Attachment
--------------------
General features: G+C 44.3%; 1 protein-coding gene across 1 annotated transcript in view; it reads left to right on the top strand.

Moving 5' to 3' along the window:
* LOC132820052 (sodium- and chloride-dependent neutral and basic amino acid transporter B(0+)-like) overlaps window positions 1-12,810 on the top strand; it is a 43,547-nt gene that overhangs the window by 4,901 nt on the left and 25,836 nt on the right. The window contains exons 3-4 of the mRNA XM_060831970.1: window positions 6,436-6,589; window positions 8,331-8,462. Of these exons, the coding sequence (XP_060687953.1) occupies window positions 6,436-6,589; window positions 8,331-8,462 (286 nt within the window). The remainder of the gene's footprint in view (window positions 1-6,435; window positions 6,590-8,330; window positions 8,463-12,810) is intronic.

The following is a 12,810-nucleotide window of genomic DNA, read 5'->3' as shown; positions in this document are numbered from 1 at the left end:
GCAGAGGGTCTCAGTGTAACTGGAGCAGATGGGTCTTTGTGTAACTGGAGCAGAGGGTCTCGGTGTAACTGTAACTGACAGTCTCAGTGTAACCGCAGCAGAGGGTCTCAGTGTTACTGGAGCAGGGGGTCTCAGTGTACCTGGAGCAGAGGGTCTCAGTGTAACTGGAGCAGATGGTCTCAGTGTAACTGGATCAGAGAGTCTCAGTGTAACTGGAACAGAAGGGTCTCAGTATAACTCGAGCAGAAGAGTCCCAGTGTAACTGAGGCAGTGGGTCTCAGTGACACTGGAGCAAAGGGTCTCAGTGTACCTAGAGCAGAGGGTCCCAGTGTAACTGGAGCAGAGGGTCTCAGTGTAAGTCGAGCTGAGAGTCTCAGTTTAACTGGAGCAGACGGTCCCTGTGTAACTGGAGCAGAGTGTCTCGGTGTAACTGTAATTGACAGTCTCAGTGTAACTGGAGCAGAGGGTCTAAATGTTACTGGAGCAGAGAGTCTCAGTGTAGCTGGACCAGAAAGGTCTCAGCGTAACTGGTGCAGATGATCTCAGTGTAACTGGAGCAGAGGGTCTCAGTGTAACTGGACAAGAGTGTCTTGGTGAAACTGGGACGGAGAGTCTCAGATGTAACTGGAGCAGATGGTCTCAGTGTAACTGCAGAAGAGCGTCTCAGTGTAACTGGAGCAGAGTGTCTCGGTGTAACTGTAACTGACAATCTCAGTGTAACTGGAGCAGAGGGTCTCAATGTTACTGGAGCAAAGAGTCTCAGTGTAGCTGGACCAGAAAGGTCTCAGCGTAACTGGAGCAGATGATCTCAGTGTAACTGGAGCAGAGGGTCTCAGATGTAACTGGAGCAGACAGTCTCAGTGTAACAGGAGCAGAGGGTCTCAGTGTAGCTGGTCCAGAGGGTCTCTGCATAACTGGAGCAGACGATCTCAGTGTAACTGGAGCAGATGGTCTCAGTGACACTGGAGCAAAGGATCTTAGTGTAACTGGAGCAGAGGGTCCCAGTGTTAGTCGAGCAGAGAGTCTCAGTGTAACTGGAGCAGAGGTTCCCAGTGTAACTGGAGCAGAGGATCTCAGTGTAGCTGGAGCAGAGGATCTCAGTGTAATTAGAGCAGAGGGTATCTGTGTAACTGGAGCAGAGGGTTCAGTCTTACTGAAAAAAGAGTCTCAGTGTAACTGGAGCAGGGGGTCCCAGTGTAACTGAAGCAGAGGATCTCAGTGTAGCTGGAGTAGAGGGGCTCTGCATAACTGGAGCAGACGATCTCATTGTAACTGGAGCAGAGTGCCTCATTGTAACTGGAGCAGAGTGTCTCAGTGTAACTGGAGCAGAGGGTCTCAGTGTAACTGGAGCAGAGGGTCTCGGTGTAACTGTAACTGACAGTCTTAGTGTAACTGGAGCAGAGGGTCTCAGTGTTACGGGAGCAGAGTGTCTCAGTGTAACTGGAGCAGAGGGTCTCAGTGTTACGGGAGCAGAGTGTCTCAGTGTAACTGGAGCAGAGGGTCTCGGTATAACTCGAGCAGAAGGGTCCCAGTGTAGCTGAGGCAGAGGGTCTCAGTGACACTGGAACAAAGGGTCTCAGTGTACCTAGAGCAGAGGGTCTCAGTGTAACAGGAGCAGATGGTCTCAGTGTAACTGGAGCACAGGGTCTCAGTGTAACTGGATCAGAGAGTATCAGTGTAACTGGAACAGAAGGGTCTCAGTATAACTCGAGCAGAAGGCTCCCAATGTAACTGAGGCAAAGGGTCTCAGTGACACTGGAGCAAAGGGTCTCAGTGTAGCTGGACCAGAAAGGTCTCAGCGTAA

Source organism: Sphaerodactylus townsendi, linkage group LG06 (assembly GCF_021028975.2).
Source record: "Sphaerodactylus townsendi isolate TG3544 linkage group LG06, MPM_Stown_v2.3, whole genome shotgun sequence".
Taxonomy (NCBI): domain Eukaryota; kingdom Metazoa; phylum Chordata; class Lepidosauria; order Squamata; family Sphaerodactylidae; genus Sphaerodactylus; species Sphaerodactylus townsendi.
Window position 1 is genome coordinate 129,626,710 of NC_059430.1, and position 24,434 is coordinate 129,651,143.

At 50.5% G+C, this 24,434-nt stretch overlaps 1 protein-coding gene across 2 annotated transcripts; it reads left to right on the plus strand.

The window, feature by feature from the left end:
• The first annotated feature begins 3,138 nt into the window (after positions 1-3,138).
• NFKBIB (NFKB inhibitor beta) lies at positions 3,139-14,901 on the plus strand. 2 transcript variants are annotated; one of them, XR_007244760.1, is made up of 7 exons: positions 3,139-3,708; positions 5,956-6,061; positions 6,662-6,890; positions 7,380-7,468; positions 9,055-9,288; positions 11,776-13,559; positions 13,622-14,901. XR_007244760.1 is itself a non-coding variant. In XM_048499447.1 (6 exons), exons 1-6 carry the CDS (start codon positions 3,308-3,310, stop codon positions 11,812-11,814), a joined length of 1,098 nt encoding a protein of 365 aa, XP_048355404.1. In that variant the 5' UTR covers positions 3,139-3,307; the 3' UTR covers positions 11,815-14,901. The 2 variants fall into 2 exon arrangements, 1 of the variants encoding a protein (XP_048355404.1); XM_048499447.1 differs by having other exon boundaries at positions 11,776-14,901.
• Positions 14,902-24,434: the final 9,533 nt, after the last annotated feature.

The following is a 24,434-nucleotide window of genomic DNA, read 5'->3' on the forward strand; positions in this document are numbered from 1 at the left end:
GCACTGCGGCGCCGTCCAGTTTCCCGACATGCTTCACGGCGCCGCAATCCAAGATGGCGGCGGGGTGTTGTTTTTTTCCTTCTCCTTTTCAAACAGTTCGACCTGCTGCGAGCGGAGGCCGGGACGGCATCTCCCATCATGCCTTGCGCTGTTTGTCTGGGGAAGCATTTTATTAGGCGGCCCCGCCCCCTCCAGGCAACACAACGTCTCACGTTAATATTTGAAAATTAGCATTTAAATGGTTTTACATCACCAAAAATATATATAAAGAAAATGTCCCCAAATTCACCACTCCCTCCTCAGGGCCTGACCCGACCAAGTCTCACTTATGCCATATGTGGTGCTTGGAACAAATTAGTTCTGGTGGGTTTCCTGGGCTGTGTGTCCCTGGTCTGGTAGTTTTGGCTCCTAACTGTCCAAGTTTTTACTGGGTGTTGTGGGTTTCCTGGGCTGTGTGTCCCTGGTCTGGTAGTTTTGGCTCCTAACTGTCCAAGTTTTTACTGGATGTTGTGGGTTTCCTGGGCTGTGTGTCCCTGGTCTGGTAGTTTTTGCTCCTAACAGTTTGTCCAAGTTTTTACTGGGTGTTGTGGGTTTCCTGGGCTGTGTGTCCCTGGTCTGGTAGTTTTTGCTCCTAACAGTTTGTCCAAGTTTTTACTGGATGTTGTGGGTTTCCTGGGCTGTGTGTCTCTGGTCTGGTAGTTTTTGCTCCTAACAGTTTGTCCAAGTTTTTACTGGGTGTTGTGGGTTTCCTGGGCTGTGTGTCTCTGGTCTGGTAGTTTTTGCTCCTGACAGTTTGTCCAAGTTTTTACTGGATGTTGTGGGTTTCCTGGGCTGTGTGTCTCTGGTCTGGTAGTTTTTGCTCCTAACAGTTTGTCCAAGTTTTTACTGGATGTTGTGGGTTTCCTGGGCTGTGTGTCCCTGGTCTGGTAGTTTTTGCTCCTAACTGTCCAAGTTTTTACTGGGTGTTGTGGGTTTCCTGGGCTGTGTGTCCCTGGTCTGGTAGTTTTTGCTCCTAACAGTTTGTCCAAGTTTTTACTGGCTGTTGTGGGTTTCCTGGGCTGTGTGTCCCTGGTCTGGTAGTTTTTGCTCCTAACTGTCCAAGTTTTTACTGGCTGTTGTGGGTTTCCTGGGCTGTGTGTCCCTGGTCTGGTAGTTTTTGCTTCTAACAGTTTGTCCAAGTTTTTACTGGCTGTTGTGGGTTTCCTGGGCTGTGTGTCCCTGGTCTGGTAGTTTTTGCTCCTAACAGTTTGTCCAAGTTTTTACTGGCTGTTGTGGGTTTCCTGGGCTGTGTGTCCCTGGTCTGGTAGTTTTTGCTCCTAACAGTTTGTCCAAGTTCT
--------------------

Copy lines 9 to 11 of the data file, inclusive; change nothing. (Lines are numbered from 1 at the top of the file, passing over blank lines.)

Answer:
Window position 1 is genome coordinate 129,626,710 of NC_059430.1, and position 24,434 is coordinate 129,651,143.

At 50.5% G+C, this 24,434-nt stretch overlaps 1 protein-coding gene across 2 annotated transcripts; it reads left to right on the plus strand.

The window, feature by feature from the left end: